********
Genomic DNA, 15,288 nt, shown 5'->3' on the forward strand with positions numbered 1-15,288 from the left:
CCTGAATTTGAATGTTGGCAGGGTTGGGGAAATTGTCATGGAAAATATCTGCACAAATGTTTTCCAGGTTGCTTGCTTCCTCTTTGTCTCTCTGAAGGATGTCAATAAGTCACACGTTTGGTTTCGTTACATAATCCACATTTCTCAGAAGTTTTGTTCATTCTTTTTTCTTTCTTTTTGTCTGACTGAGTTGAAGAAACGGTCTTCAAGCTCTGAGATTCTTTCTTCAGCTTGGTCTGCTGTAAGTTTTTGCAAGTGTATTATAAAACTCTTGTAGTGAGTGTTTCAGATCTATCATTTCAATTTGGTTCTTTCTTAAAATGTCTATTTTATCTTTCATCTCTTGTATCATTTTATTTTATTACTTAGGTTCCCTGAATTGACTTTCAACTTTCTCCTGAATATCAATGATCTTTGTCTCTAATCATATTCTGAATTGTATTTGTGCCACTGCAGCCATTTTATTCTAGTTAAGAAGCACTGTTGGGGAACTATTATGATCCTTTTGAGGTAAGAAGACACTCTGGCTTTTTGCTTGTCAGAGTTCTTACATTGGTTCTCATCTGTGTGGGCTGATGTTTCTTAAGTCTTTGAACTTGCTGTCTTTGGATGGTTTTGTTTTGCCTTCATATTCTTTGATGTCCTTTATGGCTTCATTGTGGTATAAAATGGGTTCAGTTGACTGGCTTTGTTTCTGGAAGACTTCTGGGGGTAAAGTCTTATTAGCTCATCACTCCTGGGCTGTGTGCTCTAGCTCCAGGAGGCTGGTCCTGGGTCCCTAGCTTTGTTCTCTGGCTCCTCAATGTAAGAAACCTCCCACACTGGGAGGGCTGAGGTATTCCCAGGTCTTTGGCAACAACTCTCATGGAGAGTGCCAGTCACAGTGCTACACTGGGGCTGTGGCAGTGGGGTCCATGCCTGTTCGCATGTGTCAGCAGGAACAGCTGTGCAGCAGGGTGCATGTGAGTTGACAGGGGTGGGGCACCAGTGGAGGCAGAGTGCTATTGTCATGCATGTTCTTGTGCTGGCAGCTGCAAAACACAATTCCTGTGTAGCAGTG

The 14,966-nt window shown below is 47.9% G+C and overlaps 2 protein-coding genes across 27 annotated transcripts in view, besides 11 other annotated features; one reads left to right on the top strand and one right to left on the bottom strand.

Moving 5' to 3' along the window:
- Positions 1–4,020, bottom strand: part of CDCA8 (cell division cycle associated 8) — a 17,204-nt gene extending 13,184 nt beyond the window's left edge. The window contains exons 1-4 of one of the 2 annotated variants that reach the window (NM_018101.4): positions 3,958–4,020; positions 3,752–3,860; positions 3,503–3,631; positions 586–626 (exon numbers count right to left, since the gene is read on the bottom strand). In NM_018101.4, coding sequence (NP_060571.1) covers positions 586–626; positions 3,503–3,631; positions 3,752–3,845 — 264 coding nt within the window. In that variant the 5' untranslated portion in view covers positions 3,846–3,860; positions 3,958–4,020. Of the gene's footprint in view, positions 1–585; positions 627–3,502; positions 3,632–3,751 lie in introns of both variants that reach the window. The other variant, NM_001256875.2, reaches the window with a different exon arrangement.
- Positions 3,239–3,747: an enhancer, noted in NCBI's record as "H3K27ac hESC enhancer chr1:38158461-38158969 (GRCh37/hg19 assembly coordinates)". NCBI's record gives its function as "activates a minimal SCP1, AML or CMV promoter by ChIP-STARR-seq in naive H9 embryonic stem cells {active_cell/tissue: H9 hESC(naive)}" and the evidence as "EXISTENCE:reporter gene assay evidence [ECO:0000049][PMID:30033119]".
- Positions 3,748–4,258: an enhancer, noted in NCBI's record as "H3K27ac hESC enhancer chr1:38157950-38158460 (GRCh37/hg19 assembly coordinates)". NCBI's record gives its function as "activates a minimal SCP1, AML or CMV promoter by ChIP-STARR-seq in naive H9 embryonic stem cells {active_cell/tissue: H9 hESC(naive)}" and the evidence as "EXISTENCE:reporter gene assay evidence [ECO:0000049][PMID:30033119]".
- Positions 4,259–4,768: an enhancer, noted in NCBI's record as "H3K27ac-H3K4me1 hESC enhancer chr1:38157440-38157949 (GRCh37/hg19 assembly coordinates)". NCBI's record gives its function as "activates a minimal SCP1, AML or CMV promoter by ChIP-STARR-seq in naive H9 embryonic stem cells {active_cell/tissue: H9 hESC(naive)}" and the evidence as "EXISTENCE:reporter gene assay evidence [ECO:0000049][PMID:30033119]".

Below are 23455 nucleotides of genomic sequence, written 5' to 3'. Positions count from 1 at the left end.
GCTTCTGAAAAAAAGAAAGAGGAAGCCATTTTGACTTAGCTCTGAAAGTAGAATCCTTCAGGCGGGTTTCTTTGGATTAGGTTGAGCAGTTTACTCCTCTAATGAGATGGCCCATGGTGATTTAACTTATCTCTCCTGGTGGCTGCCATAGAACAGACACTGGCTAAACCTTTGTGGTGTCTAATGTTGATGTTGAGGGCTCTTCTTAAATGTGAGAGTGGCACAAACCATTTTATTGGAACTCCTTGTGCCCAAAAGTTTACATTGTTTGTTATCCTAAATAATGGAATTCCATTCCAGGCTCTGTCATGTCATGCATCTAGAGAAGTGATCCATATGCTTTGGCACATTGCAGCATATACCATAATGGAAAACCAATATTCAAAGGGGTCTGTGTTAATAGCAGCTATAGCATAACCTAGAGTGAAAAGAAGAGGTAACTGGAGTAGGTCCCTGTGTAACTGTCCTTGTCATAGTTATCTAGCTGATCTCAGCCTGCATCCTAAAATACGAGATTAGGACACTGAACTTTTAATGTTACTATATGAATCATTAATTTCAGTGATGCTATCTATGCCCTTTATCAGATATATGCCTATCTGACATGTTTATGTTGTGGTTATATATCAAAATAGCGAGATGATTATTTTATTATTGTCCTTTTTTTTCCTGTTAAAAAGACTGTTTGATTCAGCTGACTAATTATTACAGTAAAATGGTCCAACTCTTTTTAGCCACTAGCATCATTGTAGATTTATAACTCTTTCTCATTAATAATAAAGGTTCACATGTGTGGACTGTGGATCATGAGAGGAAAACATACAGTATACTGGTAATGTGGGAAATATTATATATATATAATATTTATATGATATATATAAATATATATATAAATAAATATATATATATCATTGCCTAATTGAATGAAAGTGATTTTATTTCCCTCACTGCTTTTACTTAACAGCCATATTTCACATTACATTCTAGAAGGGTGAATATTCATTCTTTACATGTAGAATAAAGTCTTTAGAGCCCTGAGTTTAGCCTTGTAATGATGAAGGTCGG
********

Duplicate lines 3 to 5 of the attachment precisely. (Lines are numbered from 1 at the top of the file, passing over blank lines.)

The 14,966-nt window shown below is 47.9% G+C and overlaps 2 protein-coding genes across 27 annotated transcripts in view, besides 11 other annotated features; one reads left to right on the top strand and one right to left on the bottom strand.

Moving 5' to 3' along the window:
- Positions 1–4,020, bottom strand: part of CDCA8 (cell division cycle associated 8) — a 17,204-nt gene extending 13,184 nt beyond the window's left edge. The window contains exons 1-4 of one of the 2 annotated variants that reach the window (NM_018101.4): positions 3,958–4,020; positions 3,752–3,860; positions 3,503–3,631; positions 586–626 (exon numbers count right to left, since the gene is read on the bottom strand). In NM_018101.4, coding sequence (NP_060571.1) covers positions 586–626; positions 3,503–3,631; positions 3,752–3,845 — 264 coding nt within the window. In that variant the 5' untranslated portion in view covers positions 3,846–3,860; positions 3,958–4,020. Of the gene's footprint in view, positions 1–585; positions 627–3,502; positions 3,632–3,751 lie in introns of both variants that reach the window. The other variant, NM_001256875.2, reaches the window with a different exon arrangement.